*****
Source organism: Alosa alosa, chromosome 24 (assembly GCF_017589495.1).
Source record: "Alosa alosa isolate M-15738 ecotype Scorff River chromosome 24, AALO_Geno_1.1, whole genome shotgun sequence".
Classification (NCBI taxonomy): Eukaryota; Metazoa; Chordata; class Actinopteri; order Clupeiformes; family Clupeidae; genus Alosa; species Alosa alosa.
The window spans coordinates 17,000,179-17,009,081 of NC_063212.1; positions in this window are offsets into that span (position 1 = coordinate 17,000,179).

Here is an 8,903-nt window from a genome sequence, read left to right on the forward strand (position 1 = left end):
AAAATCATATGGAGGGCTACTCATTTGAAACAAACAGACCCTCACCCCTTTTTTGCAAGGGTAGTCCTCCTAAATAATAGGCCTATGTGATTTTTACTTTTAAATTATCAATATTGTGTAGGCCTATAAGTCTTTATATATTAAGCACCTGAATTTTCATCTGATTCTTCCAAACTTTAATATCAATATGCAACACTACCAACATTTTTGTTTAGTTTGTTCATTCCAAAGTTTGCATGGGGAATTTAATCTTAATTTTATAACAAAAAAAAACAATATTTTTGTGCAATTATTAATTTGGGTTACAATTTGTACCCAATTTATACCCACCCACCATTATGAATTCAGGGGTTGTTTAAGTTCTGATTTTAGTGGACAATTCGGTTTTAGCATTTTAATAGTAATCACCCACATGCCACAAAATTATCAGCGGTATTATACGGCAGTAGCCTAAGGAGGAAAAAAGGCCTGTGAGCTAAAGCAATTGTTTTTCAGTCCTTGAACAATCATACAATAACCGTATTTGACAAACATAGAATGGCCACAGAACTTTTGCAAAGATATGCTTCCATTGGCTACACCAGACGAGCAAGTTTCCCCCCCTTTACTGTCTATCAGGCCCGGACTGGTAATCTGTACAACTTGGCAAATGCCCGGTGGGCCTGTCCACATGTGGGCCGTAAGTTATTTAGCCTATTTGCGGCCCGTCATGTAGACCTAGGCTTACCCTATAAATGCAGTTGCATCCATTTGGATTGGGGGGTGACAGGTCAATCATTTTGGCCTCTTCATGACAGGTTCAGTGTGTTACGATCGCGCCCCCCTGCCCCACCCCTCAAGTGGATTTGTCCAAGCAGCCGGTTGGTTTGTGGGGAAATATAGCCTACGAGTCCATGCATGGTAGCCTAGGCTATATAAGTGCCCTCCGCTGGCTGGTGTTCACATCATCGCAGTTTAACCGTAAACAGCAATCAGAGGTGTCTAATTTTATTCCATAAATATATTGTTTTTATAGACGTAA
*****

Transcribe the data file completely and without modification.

Source organism: Alosa alosa, chromosome 24 (assembly GCF_017589495.1).
Source record: "Alosa alosa isolate M-15738 ecotype Scorff River chromosome 24, AALO_Geno_1.1, whole genome shotgun sequence".
Classification (NCBI taxonomy): Eukaryota; Metazoa; Chordata; class Actinopteri; order Clupeiformes; family Clupeidae; genus Alosa; species Alosa alosa.
The window spans coordinates 17,000,179-17,009,081 of NC_063212.1; positions in this window are offsets into that span (position 1 = coordinate 17,000,179).

Here is an 8,903-nt window from a genome sequence, read left to right on the forward strand (position 1 = left end):
AAAATCATATGGAGGGCTACTCATTTGAAACAAACAGACCCTCACCCCTTTTTTGCAAGGGTAGTCCTCCTAAATAATAGGCCTATGTGATTTTTACTTTTAAATTATCAATATTGTGTAGGCCTATAAGTCTTTATATATTAAGCACCTGAATTTTCATCTGATTCTTCCAAACTTTAATATCAATATGCAACACTACCAACATTTTTGTTTAGTTTGTTCATTCCAAAGTTTGCATGGGGAATTTAATCTTAATTTTATAACAAAAAAAAACAATATTTTTGTGCAATTATTAATTTGGGTTACAATTTGTACCCAATTTATACCCACCCACCATTATGAATTCAGGGGTTGTTTAAGTTCTGATTTTAGTGGACAATTCGGTTTTAGCATTTTAATAGTAATCACCCACATGCCACAAAATTATCAGCGGTATTATACGGCAGTAGCCTAAGGAGGAAAAAAGGCCTGTGAGCTAAAGCAATTGTTTTTCAGTCCTTGAACAATCATACAATAACCGTATTTGACAAACATAGAATGGCCACAGAACTTTTGCAAAGATATGCTTCCATTGGCTACACCAGACGAGCAAGTTTCCCCCCCTTTACTGTCTATCAGGCCCGGACTGGTAATCTGTACAACTTGGCAAATGCCCGGTGGGCCTGTCCACATGTGGGCCGTAAGTTATTTAGCCTATTTGCGGCCCGTCATGTAGACCTAGGCTTACCCTATAAATGCAGTTGCATCCATTTGGATTGGGGGGTGACAGGTCAATCATTTTGGCCTCTTCATGACAGGTTCAGTGTGTTACGATCGCGCCCCCCTGCCCCACCCCTCAAGTGGATTTGTCCAAGCAGCCGGTTGGTTTGTGGGGAAATATAGCCTACGAGTCCATGCATGGTAGCCTAGGCTATATAAGTGCCCTCCGCTGGCTGGTGTTCACATCATCGCAGTTTAACCGTAAACAGCAATCAGAGGTGTCTAATTTTATTCCATAAATATATTGTTTTTATAGACGTAA